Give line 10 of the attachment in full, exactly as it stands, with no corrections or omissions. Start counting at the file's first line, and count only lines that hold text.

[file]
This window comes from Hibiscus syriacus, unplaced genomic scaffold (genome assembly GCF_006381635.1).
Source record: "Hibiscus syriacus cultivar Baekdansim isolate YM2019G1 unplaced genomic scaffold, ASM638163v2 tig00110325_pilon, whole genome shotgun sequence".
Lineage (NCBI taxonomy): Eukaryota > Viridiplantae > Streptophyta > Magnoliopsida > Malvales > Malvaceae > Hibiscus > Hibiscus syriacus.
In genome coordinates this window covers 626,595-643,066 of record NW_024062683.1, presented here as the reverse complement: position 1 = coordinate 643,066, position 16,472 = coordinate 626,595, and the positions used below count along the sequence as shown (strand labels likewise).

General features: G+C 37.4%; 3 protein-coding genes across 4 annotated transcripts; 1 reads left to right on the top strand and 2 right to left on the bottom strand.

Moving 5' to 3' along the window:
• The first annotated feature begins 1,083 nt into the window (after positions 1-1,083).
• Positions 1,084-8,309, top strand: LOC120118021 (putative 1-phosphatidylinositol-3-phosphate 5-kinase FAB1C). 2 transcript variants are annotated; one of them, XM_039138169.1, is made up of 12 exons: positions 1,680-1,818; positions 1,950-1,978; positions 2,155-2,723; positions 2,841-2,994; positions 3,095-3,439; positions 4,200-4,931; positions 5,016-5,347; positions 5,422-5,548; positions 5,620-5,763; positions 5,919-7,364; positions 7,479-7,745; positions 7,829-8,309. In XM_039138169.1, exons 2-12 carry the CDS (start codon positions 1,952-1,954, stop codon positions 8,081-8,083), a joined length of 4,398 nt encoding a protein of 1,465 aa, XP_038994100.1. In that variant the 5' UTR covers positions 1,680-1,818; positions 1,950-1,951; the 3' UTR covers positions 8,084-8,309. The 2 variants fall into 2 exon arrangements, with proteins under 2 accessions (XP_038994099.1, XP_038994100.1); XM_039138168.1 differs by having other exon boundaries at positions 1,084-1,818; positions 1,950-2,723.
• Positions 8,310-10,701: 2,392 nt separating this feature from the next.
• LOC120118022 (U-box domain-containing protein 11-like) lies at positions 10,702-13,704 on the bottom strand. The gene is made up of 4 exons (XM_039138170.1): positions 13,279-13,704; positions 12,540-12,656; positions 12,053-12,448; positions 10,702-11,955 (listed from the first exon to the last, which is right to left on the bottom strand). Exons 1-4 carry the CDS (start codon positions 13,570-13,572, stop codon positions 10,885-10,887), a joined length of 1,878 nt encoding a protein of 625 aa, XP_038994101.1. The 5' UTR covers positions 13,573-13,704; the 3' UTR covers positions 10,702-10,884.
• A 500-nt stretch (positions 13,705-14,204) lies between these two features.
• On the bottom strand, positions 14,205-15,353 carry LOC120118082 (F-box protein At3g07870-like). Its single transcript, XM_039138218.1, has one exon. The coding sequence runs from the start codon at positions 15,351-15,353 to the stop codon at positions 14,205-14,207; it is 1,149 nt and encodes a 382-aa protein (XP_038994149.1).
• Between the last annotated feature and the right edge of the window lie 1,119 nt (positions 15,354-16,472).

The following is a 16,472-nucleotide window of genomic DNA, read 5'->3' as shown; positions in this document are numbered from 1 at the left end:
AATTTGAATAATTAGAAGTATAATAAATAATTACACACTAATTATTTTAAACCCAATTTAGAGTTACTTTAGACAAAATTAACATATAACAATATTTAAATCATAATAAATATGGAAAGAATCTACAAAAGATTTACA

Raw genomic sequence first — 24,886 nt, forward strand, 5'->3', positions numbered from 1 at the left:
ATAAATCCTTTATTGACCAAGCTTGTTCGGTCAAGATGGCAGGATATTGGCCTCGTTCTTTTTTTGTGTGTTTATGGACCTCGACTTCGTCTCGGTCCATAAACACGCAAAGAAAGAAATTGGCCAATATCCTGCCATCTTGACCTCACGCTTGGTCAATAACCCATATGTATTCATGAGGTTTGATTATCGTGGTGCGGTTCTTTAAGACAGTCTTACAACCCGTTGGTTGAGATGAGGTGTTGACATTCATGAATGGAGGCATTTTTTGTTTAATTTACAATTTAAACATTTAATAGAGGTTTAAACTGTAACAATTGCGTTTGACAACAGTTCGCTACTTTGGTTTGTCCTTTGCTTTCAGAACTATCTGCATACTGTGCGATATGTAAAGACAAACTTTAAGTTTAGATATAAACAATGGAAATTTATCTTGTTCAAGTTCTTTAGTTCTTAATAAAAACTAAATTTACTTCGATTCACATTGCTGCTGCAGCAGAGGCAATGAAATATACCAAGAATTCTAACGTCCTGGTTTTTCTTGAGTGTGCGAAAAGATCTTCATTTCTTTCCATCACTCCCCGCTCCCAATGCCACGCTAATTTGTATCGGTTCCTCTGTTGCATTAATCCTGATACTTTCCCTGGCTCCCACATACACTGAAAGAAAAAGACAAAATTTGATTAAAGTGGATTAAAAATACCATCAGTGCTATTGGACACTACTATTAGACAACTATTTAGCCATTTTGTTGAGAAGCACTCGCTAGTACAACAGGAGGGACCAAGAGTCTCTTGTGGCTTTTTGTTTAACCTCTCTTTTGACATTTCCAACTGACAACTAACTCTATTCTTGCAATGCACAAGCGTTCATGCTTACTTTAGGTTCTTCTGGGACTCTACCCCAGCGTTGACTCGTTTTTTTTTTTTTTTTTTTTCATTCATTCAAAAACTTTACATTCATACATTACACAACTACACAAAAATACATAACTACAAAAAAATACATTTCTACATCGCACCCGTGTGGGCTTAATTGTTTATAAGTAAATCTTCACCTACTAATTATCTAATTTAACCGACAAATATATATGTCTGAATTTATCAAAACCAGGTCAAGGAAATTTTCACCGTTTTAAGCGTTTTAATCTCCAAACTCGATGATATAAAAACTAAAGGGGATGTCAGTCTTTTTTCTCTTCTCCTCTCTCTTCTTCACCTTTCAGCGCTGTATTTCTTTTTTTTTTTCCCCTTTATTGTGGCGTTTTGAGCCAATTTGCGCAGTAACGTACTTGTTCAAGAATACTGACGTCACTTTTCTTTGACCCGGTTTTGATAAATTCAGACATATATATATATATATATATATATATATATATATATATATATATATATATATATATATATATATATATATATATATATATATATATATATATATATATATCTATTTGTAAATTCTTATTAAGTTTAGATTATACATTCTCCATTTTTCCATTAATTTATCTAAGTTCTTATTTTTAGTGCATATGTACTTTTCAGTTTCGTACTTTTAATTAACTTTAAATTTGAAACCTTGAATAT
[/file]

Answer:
• LOC120118022 (U-box domain-containing protein 11-like) lies at positions 10,702-13,704 on the bottom strand. The gene is made up of 4 exons (XM_039138170.1): positions 13,279-13,704; positions 12,540-12,656; positions 12,053-12,448; positions 10,702-11,955 (listed from the first exon to the last, which is right to left on the bottom strand). Exons 1-4 carry the CDS (start codon positions 13,570-13,572, stop codon positions 10,885-10,887), a joined length of 1,878 nt encoding a protein of 625 aa, XP_038994101.1. The 5' UTR covers positions 13,573-13,704; the 3' UTR covers positions 10,702-10,884.